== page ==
I left New Orleans and spent 13 weeks in Los Angeles looking for answers from one of the top researchers in infantile spasms. He put Ellie on a DOUBLE dose of ACTH. She didn't sleep, she didn't respond to anyone, she developed the extreme cushingoid features associated with the drug. She had thrush so bad from the lowered immunity, that the entire inside of her mouth, her neck and face was white with fungus. Double dosing did not work either. We considered brain surgery, but the PET scans were inconclusive (I can't believe we actually contemplated removing half of my daughter's brain). We then tried Tegretol. Ellie's seizures stopped for two months, and she began to develop, smiling again, learning to roll over and to sit up. Then, at one year (on my older daughter's third birthday) Ellie had a breakthrough seizure. Her seizures rapidly climbed back up to 20 a day. We were devastated. We experimented with dosage levels, but nothing worked.

Then someone on the Internet's epilepsy discussion group suggested that I read _Seizures and Epilepsy in Childhood_, which contained that wonderful chapter on the ketogenic diet. I had seen one brief reference to the diet in a medical paper when Ellie was first diagnosed, but when I brought it up to my pediatrician her response was "I would never put a growing child on this diet." End of story. But after reading the chapter in this book from Johns Hopkins, I went to the medical library and did some research on my own. Most of the references were in very old neurology texts and journals, but the more I read the more convinced I became that the diet was our answer. Felbamate was our only other option. In December of 1993 we had an appointment with her neurologist. She was reluctant to put her on Felbamate because she said that it hadn't been well tested in young children. I tentatively suggested the diet. After discussing it with her colleagues, she told us she was very willing to give it a try.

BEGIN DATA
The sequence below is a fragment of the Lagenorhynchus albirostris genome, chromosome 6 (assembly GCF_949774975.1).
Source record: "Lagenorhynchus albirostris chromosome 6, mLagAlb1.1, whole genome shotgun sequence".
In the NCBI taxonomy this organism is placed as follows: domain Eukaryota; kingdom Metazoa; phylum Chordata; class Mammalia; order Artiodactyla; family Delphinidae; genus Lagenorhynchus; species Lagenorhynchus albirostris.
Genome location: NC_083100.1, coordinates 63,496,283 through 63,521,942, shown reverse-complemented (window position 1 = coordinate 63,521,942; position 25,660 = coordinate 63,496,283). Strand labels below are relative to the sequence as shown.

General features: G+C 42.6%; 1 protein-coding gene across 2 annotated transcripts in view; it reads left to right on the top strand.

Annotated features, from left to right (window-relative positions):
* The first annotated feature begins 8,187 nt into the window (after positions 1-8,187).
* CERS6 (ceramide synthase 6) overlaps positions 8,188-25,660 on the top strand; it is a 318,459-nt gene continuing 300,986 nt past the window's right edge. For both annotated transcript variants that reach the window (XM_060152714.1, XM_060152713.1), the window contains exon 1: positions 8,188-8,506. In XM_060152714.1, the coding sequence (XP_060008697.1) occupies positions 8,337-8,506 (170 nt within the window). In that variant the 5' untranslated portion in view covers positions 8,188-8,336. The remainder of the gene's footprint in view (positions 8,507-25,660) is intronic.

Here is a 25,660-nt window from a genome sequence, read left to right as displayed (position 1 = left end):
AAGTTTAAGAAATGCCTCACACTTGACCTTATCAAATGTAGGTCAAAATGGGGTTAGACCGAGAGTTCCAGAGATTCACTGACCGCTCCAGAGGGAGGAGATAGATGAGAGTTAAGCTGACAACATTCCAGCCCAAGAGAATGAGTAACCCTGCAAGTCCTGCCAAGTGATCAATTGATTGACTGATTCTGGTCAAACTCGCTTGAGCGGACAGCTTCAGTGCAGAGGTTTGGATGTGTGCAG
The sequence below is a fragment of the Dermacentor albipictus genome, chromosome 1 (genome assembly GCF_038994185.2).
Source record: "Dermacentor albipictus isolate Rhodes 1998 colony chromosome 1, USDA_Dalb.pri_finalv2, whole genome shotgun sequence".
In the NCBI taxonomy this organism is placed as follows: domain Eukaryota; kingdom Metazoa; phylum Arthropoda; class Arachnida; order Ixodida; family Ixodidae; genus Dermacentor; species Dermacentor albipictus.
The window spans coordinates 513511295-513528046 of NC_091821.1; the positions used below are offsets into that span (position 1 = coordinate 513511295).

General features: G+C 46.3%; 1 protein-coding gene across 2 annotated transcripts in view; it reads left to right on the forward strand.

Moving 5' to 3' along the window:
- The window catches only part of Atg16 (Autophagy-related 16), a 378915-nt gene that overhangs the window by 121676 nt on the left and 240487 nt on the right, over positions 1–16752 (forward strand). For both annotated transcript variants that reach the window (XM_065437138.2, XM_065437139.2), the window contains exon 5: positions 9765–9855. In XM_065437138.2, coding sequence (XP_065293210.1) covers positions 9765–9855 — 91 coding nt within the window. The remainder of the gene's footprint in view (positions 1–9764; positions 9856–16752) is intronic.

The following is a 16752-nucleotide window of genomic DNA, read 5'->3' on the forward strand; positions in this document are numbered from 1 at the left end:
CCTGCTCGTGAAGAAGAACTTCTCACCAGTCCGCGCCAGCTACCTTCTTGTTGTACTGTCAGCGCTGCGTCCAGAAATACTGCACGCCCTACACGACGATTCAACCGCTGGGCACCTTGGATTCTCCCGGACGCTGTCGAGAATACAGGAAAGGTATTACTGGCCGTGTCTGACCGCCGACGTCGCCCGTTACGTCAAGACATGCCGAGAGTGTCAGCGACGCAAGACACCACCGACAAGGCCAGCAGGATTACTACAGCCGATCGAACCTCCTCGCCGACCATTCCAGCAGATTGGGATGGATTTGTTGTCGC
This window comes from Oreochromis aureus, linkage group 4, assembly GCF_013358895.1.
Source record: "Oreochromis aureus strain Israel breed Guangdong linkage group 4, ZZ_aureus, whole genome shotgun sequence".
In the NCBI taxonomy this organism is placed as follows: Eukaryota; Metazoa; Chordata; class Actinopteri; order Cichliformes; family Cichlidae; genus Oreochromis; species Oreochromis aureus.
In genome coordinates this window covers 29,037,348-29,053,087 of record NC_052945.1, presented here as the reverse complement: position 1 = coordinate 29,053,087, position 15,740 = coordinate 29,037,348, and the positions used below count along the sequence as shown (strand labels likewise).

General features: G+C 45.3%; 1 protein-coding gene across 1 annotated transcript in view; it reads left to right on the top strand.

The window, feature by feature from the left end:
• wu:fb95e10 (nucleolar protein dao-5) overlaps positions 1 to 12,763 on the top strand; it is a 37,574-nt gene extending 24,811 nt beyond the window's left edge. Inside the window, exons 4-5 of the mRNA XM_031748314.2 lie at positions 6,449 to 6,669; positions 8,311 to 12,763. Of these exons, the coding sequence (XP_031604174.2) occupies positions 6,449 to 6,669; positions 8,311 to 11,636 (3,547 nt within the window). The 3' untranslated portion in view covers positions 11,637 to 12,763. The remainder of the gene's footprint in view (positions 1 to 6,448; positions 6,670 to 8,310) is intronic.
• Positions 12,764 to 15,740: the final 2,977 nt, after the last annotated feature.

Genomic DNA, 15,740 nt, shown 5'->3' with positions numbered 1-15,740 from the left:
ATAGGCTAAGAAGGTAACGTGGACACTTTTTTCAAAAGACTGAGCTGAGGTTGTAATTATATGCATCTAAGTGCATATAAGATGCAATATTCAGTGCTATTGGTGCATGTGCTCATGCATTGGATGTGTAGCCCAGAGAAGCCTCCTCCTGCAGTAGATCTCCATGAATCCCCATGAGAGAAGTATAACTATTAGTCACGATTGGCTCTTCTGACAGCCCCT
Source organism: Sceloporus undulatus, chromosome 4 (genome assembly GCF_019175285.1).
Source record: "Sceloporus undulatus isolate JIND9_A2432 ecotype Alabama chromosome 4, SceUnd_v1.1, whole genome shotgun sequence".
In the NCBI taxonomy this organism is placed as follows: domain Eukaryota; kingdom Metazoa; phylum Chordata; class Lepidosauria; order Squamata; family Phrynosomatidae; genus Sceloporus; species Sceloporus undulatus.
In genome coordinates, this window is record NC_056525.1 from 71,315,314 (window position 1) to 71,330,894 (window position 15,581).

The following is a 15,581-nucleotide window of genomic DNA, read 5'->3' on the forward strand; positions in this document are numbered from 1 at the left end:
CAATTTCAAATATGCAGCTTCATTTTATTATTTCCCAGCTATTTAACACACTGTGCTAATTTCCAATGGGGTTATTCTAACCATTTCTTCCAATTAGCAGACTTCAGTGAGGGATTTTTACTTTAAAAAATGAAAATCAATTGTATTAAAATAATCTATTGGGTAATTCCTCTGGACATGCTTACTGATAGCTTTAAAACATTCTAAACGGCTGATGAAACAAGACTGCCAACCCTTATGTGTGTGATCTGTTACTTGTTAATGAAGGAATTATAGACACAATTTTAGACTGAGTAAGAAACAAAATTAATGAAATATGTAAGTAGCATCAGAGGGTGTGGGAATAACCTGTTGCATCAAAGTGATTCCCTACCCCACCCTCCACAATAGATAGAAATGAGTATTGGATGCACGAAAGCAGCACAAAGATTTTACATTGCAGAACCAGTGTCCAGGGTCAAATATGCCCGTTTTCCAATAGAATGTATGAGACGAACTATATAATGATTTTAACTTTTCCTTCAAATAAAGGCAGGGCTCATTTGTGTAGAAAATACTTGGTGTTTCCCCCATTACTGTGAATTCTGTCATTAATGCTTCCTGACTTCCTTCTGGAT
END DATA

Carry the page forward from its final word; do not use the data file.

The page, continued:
In January of 1994, Ellie was hospitalized to begin the diet. It took a month of fine tuning until she had a day free of seizures. At first,(the dietician mistakenly told us that protein did not need to be restricted, but upon re-reading the papers we phoned our neurologist who confirmed the error. Elimination of Tegretol also helped, because of its high sugar content.

My parents were visiting at the time and I remember very clearly the whole family was sitting watching TV when my father suddenly said, "I haven't seen Ellie have a seizure today, have you?" Not one person in the room had seen a seizure. We watched her carefully for a few more days, but she remained seizure-free. She has been seizure-free ever since (down from 50 seizures per day at her worst).

Last Monday, almost a year after starting the diet, she had an EEG. The neurologist said it was _completely normal_! This child's EEG went from wild hypsarrythmia to COMPLETELY NORMAL because of a diet! She is now 2.5 years old, bright and curious, with no physical handicaps. She appears to understand much of what we say, and is even talking. We have high hopes that she will be able to lead a normal life, despite the dismal odds we initially faced.

 

RE: CHILDHOOD SEIZURES DISORDERS DIET

'DATELINE', in its October 26, 1994 edition featured the 'Ketogenic' diet which has been used by the world famous JOHNS HOPKINS HOSPITAL and MEDICAL SCHOOL as a therapy for Childhood Seizure Disorders. 'Dateline' reported that miraculous cures were obtained in a large percentage of the patients who were placed on the high fat diet.

JOHNS HOPKINS has published a book on the subject which is available from the following: